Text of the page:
Baltimore And More
At the time, I made a post about this on my Facebook page, and added: “I was recently thinking about the connection between opportunity and geography -- specifically, thinking of the old Chris Rock routine where he imagined what his life would be had he grown up poor in rural South Carolina rather than in subway distance of Manhattan (short version: he'd still be in miserable poverty because the ladder he climbed out of it simply doesn't exist in rural areas). It doesn't look like any such ladder is to be found in those Baltimore slums, either. Had MY childhood and adolescence taken place in Baltimore, I don't know that I'd have had the opportunity to get the hell out of there, either — for all the arguably deprived things about my upbringing, at least I was in an area where, once I turned 18, I had opportunities to not only support myself, but go to school as well. Nothing remotely like those horrid slums of Baltimore.”
To which a Facebook friend responded: “I've only been to rural South Carolina once, but I'm not sure about that linkage. Baltimore is home to one of the country's best universities and hosts some important companies. It has a nice waterfront (thanks to eminent domain). It's an hour from Washington D.C. and a few hours from New York....”
But I was not impressed. “Given that there's no subway or any other affordable mass transit from Baltimore to DC, the fact that they're only 50 miles or so apart doesn't matter, from the perspective of someone living in one of those awful rotting row houses. (Chris Rock needed only a cheap subway pass to get from the projects to the opportunity-rich parts of Manhattan.) That 'nice waterfront' is nifty for the tourists, but what jobs it generates don't pay well at all. … Baltimore has some nice universities which offer zero benefit to those who can't afford the monstrous-high tuitions (especially high from the perspective of, say, someone who's never earned more than 10 percent above the minimum wage, ever). And all this is without opening various law-enforcement worm-cans — how much racist harassment do those poor (and very dark-skinned) row-house residents receive from the cops who allegedly protect and serve them? I've not checked the statistics, but I'm willing to bet the answer is, 'a lot'.”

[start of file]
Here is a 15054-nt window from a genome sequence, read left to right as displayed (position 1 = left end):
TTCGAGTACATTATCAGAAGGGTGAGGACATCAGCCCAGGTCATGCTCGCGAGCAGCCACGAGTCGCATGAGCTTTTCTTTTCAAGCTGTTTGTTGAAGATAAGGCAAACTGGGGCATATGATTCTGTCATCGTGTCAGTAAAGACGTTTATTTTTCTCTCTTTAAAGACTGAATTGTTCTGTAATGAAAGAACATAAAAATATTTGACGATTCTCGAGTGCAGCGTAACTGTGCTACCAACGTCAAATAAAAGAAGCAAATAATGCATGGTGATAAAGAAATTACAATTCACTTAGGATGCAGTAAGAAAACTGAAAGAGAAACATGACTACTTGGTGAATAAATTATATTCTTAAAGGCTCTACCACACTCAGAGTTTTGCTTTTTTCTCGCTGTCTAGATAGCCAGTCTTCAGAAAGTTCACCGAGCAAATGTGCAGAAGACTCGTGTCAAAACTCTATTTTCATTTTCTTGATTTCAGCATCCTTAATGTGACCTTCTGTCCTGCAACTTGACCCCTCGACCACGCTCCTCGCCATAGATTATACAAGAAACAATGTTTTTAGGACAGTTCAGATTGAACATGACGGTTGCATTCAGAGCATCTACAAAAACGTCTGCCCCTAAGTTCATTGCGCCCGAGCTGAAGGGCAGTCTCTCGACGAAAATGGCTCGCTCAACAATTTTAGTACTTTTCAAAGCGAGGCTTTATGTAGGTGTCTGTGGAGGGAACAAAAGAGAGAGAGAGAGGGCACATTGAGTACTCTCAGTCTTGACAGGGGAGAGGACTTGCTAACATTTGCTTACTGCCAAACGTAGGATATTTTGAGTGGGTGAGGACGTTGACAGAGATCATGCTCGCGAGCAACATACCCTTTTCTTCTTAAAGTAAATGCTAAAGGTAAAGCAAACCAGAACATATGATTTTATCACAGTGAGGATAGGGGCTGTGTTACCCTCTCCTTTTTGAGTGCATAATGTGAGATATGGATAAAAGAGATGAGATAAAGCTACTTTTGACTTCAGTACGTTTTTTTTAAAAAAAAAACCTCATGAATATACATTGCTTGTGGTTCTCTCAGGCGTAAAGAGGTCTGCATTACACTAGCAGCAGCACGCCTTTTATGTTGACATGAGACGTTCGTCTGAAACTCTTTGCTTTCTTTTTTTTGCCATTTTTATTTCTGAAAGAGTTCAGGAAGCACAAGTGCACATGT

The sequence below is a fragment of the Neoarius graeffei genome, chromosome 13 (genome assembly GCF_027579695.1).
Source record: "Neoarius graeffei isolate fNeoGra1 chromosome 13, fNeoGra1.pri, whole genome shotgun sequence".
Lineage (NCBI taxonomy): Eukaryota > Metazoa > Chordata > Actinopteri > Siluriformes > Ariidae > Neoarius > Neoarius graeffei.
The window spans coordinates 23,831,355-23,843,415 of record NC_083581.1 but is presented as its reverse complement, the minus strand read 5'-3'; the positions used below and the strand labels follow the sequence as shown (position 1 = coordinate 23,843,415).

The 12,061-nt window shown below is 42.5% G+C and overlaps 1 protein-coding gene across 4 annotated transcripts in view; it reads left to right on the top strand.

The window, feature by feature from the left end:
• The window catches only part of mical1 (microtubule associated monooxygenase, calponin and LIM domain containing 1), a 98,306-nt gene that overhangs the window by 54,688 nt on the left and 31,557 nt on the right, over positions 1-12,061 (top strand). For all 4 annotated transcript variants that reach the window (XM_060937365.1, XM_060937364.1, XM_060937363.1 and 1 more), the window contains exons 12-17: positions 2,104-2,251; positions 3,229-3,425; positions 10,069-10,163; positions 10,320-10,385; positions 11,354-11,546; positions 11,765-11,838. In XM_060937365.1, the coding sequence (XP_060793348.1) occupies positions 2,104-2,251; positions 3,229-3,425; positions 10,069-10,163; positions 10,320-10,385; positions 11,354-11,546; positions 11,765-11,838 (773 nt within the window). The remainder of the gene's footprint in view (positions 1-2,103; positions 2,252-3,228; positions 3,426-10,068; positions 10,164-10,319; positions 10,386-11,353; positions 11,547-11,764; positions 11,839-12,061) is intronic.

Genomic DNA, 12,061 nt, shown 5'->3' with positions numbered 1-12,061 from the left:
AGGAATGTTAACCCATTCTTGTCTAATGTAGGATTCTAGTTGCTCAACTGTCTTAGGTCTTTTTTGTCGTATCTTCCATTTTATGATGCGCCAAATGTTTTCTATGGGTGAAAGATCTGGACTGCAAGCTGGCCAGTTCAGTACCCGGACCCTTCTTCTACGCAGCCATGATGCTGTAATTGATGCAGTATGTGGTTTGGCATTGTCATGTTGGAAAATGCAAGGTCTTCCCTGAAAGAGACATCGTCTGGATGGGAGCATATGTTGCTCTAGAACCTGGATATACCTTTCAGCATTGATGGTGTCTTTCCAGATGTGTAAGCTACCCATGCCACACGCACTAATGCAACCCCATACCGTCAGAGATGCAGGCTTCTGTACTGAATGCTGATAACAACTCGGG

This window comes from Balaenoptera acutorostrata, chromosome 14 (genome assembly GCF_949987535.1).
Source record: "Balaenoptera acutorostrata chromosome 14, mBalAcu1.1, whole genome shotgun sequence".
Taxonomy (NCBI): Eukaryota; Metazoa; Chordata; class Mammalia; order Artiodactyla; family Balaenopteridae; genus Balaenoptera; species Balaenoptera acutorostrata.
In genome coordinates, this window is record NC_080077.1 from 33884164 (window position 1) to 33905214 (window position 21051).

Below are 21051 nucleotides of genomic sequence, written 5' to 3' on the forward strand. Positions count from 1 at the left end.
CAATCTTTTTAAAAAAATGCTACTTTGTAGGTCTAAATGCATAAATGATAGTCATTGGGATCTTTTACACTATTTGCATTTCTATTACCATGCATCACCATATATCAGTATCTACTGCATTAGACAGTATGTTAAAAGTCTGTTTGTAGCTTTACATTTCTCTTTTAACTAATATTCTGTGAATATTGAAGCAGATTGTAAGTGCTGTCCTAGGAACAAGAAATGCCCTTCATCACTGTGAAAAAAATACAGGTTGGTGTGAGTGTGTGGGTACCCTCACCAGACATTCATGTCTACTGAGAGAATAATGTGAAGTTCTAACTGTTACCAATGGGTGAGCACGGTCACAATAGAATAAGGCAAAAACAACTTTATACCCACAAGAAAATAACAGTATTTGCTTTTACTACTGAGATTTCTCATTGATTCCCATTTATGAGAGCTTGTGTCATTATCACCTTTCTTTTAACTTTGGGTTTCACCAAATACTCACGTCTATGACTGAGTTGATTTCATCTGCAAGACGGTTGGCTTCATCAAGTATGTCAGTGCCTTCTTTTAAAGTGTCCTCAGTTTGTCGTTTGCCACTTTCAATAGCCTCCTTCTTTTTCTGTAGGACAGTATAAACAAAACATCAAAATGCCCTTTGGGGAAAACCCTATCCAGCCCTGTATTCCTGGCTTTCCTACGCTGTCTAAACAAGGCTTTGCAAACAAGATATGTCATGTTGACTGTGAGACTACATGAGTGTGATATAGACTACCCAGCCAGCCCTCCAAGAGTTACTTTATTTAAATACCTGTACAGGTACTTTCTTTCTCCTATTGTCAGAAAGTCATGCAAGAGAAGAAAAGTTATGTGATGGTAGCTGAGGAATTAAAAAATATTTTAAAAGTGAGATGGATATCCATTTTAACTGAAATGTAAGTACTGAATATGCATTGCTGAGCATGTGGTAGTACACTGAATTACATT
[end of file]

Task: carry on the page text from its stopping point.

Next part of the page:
Now it's 14 months later, and had I been allowed to put actual money behind that bet, I'd be a rich woman today. (Or at least less poor than I am; the Feral Spouse has been out of work for a year now.)
I'm disgusted but not surprised to see the same double standard in Baltimore that applied in Ferguson last summer: no matter how many times cops abuse their authority, they're always individual bad apples and it's thoroughly unfair and dishonest to criticize all cops, the police unions and/or "the system" for their behavior. But any protestors and/or rioters, by contrast, are a single collective entity: if one of them sets a fire, that means all of them are arsonists.
It would be nice if the murder of Freddie Gray and the protests, then riots, which followed ultimately resulted in needed changes to the system; for starters, how about we introduce the radical notion of “individual police accountability?” Since police have legal authority over ordinary citizens, and legal privileges denied ordinary citizens, those police who break the law should therefore face harsher consequences than an individual citizen who breaks the same law.
Being a cop is a privilege, not a right, and those who abuse their legal privileges need to have them revoked.